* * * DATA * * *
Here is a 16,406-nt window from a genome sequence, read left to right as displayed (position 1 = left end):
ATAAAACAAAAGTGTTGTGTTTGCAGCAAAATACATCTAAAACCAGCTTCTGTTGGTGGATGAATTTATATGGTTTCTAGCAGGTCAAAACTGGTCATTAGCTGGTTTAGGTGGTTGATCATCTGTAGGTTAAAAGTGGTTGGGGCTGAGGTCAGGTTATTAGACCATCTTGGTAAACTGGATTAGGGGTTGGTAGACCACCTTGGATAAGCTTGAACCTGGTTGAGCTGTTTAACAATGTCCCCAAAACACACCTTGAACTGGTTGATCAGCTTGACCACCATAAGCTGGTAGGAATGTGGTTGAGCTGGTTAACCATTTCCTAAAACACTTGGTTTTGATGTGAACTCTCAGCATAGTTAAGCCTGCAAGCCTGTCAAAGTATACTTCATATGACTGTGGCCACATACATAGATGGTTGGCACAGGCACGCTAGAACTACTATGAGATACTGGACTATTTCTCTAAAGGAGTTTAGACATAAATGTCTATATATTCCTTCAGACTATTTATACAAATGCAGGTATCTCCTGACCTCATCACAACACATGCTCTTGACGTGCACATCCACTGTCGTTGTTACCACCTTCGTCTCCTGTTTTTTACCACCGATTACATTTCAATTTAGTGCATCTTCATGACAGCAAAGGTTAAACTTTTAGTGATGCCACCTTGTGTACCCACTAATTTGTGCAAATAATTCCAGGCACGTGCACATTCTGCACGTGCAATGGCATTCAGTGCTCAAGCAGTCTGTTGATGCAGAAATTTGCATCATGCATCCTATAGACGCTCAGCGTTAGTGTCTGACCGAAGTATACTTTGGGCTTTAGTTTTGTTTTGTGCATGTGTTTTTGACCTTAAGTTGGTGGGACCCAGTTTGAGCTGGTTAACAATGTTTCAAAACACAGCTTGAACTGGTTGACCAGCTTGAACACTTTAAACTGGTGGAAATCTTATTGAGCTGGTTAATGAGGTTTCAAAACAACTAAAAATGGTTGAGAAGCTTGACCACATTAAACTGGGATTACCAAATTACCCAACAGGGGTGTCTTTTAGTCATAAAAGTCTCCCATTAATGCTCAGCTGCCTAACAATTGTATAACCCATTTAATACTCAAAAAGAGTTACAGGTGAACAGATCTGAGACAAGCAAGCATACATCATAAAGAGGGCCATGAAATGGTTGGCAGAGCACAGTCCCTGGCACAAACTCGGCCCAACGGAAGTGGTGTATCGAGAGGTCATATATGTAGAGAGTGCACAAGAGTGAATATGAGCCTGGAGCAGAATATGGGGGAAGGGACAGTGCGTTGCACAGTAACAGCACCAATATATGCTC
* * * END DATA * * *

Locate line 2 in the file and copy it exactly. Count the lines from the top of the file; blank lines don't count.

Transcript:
ATAAAACAAAAGTGTTGTGTTTGCAGCAAAATACATCTAAAACCAGCTTCTGTTGGTGGATGAATTTATATGGTTTCTAGCAGGTCAAAACTGGTCATTAGCTGGTTTAGGTGGTTGATCATCTGTAGGTTAAAAGTGGTTGGGGCTGAGGTCAGGTTATTAGACCATCTTGGTAAACTGGATTAGGGGTTGGTAGACCACCTTGGATAAGCTTGAACCTGGTTGAGCTGTTTAACAATGTCCCCAAAACACACCTTGAACTGGTTGATCAGCTTGACCACCATAAGCTGGTAGGAATGTGGTTGAGCTGGTTAACCATTTCCTAAAACACTTGGTTTTGATGTGAACTCTCAGCATAGTTAAGCCTGCAAGCCTGTCAAAGTATACTTCATATGACTGTGGCCACATACATAGATGGTTGGCACAGGCACGCTAGAACTACTATGAGATACTGGACTATTTCTCTAAAGGAGTTTAGACATAAATGTCTATATATTCCTTCAGACTATTTATACAAATGCAGGTATCTCCTGACCTCATCACAACACATGCTCTTGACGTGCACATCCACTGTCGTTGTTACCACCTTCGTCTCCTGTTTTTTACCACCGATTACATTTCAATTTAGTGCATCTTCATGACAGCAAAGGTTAAACTTTTAGTGATGCCACCTTGTGTACCCACTAATTTGTGCAAATAATTCCAGGCACGTGCACATTCTGCACGTGCAATGGCATTCAGTGCTCAAGCAGTCTGTTGATGCAGAAATTTGCATCATGCATCCTATAGACGCTCAGCGTTAGTGTCTGACCGAAGTATACTTTGGGCTTTAGTTTTGTTTTGTGCATGTGTTTTTGACCTTAAGTTGGTGGGACCCAGTTTGAGCTGGTTAACAATGTTTCAAAACACAGCTTGAACTGGTTGACCAGCTTGAACACTTTAAACTGGTGGAAATCTTATTGAGCTGGTTAATGAGGTTTCAAAACAACTAAAAATGGTTGAGAAGCTTGACCACATTAAACTGGGATTACCAAATTACCCAACAGGGGTGTCTTTTAGTCATAAAAGTCTCCCATTAATGCTCAGCTGCCTAACAATTGTATAACCCATTTAATACTCAAAAAGAGTTACAGGTGAACAGATCTGAGACAAGCAAGCATACATCATAAAGAGGGCCATGAAATGGTTGGCAGAGCACAGTCCCTGGCACAAACTCGGCCCAACGGAAGTGGTGTATCGAGAGGTCATATATGTAGAGAGTGCACAAGAGTGAATATGAGCCTGGAGCAGAATATGGGGGAAGGGACAGTGCGTTGCACAGTAACAGCACCAATATATGCTC